Sunita supervises the firing process and ensures the pots get enough sunlight. “On the day we fire the objects, even a one-minute delay can make them impossible to sell,” she says. She also decorates the items with paints bought from the local market. “There are many small tasks – I never sit down, I am always doing this or that.”
Sudama and Sunita earn an irregular income from the wheel. “I sell items worth around 10,000 rupees locally every month – of this around 4,000 rupees is profit. But the trade gets affected during the monsoon and in the very cold months of December-January, when the sunlight is not strong enough to dry the clay items,” Sudama says. During festivals and the wedding seasons – from mid-January to mid-February and mid-May to mid-June – the couple earns an additional Rs. 3,000-4000 a month. At times, Sudama gets bulk orders for pots and this too adds a bit to their income.
The unsteady earnings dissuaded two of Sudama’s younger brothers, Mallu and Gabbad, from taking up this occupation, so they work as masons. A fourth brother, Krishna, also younger than Sudama, who joins our conversation, works as a potter part-time but prefers daily wage work. “I cannot afford the ups and downs of this trade; the income is not enough. My brother is more skilled and has maintained a network of customers, so he can manage to survive in this trade,” he says.
Sudama and Sunita’s sons too will probably take up other professions. Their two daughters are married. Their older son Santosh, 26, is studying in Delhi to give competitive exams for a bank job, while younger son Sunil, 24, runs a maths coaching class in Bhagwanpur, where he studying for a BSc degree.
“After me, there is no one to carry on this legacy,” Sudama says. Because of this, he does not want to buy a motorised wheel, which will be faster. Other than the cost (he is not sure how much), since no one else in his family will do this work, the investment, he says, will be wasted.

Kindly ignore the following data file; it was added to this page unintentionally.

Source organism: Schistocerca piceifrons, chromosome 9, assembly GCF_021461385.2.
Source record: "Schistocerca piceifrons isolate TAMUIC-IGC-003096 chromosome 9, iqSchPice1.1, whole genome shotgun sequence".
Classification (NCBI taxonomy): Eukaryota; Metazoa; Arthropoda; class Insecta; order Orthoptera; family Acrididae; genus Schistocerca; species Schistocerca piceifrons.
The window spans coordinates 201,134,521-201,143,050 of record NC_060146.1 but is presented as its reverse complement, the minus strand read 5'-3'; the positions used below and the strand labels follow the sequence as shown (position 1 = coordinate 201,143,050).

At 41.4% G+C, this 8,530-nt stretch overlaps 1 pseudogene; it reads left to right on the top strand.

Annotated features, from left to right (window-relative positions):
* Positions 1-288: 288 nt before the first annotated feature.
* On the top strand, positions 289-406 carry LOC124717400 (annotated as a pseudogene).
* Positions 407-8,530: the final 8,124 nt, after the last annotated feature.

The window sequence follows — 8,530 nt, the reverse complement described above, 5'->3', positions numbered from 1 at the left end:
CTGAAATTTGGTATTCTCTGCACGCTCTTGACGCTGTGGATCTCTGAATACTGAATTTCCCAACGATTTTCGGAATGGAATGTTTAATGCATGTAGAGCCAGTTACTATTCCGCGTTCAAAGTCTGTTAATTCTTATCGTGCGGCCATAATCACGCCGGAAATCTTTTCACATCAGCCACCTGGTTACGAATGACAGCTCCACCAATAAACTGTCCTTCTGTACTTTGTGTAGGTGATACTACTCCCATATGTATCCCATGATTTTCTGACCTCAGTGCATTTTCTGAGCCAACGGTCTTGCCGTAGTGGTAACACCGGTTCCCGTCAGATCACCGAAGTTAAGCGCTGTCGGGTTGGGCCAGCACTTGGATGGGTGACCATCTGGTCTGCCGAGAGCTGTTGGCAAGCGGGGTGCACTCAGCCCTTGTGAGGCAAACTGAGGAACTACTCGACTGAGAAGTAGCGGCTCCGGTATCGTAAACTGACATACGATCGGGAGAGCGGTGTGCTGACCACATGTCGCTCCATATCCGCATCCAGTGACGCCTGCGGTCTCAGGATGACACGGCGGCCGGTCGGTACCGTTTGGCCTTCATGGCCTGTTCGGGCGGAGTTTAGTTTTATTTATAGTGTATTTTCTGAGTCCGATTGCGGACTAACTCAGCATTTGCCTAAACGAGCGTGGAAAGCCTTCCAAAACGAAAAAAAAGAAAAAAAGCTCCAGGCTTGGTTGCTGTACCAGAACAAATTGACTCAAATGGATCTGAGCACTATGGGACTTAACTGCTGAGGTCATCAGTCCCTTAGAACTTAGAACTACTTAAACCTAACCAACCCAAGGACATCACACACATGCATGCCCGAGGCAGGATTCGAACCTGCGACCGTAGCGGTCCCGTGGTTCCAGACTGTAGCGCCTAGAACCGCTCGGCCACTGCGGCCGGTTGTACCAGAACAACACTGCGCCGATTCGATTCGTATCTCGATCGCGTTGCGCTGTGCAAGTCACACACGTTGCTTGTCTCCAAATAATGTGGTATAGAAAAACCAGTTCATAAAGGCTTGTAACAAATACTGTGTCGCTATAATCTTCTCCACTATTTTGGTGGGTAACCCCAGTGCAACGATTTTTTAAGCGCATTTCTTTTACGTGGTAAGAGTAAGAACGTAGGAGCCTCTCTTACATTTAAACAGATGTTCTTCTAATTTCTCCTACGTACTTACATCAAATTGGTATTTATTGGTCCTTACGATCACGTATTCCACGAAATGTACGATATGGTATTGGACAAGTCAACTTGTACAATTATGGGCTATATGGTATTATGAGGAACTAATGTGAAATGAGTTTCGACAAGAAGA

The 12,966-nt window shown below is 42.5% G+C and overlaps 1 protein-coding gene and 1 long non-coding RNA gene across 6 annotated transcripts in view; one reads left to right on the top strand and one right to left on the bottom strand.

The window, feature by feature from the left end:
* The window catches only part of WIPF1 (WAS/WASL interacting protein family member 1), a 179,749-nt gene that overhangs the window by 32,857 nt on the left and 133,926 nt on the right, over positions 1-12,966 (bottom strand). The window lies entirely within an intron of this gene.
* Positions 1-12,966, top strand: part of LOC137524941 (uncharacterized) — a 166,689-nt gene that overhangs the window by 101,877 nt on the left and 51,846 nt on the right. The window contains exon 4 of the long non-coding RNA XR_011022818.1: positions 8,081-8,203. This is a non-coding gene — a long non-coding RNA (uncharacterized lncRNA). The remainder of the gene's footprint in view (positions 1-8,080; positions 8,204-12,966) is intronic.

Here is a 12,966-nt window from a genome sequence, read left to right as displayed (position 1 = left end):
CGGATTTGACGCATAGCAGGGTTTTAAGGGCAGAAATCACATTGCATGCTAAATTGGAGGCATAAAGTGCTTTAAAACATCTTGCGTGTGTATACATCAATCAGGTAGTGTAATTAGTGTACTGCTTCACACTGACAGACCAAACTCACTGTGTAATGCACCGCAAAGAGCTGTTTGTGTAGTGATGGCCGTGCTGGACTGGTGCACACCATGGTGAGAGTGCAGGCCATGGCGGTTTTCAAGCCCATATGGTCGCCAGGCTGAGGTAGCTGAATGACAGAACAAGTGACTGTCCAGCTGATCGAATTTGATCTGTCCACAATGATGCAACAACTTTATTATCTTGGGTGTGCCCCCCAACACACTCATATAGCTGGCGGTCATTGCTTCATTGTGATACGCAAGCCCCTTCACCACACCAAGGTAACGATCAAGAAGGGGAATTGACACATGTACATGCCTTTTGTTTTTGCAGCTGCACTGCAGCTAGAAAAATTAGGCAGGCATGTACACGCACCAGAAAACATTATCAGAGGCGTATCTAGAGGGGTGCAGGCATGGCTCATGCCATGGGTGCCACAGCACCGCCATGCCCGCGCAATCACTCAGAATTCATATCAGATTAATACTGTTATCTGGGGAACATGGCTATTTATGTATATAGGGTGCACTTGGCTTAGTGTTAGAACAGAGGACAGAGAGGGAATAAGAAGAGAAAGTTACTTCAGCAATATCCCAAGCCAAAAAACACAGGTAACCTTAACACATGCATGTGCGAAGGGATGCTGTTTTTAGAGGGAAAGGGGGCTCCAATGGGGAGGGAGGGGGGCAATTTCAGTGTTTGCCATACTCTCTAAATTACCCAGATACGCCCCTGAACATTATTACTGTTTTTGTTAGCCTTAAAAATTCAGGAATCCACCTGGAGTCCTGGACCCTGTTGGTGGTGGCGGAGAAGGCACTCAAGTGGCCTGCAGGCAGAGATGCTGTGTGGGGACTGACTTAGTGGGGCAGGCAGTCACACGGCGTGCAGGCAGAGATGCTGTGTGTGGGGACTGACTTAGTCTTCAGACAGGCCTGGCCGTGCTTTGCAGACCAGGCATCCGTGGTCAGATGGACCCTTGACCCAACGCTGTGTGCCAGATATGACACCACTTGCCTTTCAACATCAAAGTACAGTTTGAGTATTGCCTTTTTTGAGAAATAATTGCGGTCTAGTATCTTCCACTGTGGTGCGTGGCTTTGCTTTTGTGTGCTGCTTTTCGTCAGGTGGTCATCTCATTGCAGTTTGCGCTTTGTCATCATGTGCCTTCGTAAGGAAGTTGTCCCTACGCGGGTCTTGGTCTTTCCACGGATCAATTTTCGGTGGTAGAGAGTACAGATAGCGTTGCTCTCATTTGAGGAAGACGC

Besides, the trade itself is in decline. “Because of the growing use of aluminium, plastic and steel products the tradition of using earthen objects is coming to an end,” he says. “They are now confined to rituals and used for delicacies only [and not in everyday cooking].”
This has forced many Kumbhars in Sudama’s hamlet to give up this occupation. “Some 15 years ago, it became common to use asbestos for roofing. In the past, making khapda [roof tiles] was a profitable source of income for us,” Sudama says. “There were around 120 artisan households in Kumbhar tola , but the number has come down to eight.”
While this saddens Sudama, it doesn’t dampen his spirit. He is pragmatic and has tried to learn new skills. In 2014, he visited Chunar town near Mirzapur in Uttar Pradesh, known for its skilled artisans working with plaster of paris and cement. Here, he learnt how to make sculptures of these materials, which now suffuse the markets and can be mass produced by machines that can churn out more intricate designs. Back home, Sudama too has started to work with cement, making sculptures that he tries to get a good price for.
His and Sunita’s own home routines too have changed. "We too don’t use earthen vessels for cooking, we cook in aluminium utensils,” he says. “We cannot compete with low-cost bulk manufactured items. With these uncertainties, I didn't want my children to become potters. The city has a lot more to give."